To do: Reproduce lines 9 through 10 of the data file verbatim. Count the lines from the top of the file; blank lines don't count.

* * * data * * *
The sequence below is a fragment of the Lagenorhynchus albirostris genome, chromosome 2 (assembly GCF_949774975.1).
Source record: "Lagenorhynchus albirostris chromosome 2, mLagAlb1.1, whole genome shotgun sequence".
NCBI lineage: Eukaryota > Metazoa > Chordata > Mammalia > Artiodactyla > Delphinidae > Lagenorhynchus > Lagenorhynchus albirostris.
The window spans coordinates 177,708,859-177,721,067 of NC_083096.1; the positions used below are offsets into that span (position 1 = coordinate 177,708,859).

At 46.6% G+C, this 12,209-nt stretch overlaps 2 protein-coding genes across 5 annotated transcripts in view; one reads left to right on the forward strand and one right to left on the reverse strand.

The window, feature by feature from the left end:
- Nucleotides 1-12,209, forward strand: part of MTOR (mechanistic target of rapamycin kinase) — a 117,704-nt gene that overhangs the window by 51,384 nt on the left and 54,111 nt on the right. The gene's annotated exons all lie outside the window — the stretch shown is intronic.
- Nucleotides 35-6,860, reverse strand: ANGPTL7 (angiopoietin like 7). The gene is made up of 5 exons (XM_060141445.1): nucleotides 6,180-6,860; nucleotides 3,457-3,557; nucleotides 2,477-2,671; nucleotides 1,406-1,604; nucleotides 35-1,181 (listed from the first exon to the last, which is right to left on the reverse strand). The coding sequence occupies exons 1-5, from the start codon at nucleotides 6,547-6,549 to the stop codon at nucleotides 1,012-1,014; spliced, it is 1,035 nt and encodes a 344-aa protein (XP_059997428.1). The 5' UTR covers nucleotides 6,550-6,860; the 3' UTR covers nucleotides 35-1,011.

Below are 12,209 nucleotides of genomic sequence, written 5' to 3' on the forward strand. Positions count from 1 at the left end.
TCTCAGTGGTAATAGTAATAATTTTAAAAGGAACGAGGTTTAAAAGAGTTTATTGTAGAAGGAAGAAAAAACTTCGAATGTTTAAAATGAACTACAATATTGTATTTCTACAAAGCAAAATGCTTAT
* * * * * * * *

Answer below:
Below are 12,209 nucleotides of genomic sequence, written 5' to 3' on the forward strand. Positions count from 1 at the left end.
TCTCAGTGGTAATAGTAATAATTTTAAAAGGAACGAGGTTTAAAAGAGTTTATTGTAGAAGGAAGAAAAAACTTCGAATGTTTAAAATGAACTACAATATTGTATTTCTACAAAGCAAAATGCTTAT